The bulk of the ancestors welcomed on to Te Papa Tongarewa’s Rongomaraeroa Marae on Friday were from the Smithsonian Institution in Washington DC, with another half dozen from other museums in the United States and United Kingdom.
Superintendent Wally Haumaha says taking part in such a special and spiritual ceremony was humbling for the staff involved and a real honour for the New Zealand Police.
He says it demonstrates the trust and confidence Māori have in the Police.
This is the second-largest repatriation in the history of the Karanga Aotearoa repatriation programme, which returns the remains of indigenous people to New Zealand. Many of the Smithsonian's remains were collected during the United States' Transit of Venus expedition of 1874-75, and the Wilkes Expedition of 1838-42. According to Wilkes' journals, members of his expedition were present at the signing of the Treaty of Waitangi.
Te Papa kaihautū, Dr Arapata Hakiwai says the collections date to a dark time in the history of collecting and museums. "These were dark days, when these tūpuna were traded, collected and stolen, but today we have the opportunity to put right the mistakes of the past," he says. "We are extremely thankful to the Smithsonian Institution for their efforts in returning our ancestors to their homes.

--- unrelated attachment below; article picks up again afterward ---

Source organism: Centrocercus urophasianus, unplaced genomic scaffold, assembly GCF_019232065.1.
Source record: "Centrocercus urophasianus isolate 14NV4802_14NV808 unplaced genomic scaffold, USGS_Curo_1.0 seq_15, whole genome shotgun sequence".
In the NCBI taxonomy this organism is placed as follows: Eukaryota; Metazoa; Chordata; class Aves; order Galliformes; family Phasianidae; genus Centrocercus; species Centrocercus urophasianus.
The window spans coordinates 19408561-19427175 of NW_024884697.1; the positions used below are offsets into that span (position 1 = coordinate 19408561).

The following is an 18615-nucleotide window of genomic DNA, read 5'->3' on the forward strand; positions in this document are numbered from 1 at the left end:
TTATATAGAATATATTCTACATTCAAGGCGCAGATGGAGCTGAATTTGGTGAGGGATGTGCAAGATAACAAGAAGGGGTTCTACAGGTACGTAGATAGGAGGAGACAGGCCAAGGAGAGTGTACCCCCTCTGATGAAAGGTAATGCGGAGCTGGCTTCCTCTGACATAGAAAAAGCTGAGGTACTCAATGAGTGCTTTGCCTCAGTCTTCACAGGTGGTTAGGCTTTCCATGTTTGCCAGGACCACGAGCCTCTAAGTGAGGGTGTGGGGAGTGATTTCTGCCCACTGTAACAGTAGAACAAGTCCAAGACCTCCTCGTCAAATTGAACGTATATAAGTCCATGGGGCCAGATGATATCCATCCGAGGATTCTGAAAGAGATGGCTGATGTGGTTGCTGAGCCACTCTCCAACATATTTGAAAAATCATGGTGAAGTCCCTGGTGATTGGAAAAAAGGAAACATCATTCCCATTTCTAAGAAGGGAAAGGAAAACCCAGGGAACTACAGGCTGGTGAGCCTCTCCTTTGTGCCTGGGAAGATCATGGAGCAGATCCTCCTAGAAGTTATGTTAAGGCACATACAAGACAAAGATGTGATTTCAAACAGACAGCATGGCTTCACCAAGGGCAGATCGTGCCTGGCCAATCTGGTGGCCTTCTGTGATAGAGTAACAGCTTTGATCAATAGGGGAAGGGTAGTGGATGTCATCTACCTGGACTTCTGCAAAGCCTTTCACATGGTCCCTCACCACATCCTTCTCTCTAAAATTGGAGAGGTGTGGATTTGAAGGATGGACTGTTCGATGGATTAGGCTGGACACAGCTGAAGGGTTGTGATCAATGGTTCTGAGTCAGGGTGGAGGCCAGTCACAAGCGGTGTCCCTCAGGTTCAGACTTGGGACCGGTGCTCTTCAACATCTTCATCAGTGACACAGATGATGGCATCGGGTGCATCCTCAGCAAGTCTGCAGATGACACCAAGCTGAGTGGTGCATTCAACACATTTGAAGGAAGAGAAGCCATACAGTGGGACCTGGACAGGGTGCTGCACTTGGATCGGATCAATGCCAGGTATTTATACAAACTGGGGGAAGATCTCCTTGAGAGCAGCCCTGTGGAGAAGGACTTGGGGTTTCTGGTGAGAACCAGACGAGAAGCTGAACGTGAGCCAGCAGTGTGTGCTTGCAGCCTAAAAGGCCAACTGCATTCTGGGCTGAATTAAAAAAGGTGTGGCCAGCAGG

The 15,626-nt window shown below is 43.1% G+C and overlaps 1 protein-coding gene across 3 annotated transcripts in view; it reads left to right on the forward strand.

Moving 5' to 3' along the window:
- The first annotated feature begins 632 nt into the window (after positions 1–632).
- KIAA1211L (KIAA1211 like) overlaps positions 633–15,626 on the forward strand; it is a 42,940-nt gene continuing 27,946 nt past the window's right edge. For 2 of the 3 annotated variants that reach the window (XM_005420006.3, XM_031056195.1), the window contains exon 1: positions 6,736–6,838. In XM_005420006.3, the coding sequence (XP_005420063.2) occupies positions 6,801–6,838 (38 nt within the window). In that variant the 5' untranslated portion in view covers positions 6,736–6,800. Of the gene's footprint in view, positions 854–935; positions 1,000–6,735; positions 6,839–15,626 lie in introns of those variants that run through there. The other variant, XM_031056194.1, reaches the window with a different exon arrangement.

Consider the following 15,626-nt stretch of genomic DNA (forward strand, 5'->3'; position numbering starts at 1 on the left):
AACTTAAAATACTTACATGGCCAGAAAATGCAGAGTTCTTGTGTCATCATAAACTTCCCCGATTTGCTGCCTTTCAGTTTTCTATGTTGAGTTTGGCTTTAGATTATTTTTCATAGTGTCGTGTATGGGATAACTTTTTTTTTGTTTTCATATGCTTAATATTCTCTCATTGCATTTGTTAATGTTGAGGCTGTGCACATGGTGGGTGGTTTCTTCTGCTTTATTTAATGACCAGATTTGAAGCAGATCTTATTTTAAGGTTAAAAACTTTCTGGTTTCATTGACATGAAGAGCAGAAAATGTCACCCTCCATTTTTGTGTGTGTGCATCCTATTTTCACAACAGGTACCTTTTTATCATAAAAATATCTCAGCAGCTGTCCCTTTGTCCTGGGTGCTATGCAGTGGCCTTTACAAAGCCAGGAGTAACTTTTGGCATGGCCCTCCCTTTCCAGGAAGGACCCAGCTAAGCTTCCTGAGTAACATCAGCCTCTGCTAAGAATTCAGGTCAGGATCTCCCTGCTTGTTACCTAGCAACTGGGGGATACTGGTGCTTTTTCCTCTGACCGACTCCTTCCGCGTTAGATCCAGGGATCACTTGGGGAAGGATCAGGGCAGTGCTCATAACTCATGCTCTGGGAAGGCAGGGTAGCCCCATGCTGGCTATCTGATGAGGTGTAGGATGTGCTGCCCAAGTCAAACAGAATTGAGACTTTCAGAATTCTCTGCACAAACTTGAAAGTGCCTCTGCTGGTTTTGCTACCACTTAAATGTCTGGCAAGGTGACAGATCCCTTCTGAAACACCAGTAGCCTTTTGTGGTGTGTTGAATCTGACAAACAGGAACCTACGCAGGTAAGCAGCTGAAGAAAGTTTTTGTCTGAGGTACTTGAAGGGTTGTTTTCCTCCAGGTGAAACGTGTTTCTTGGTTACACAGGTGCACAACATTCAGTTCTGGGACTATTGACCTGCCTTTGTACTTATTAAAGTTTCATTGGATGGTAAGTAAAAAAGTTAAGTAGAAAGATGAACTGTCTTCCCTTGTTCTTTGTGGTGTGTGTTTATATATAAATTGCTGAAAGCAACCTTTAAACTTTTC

"Their genuine commitment to the return of these remains allows us to resolve a dark period in our history."
Dr Hakiwai acknowledged all the institutions who had returned remains. "These are not easy discussions, and we are very grateful to all the institutions, who have shown great sensitivity and respect to reach this milestone with us."
The remains will be subject to quarantine, conservation and research before being returned, where possible, to whānau or iwi.
Te Papa collections manager, Lisa Osborne (Ngāti Awa, Te Whānau-a-Ruataupare).
© Kate Whitley, Te Papa
See more photos of the ceremony here.
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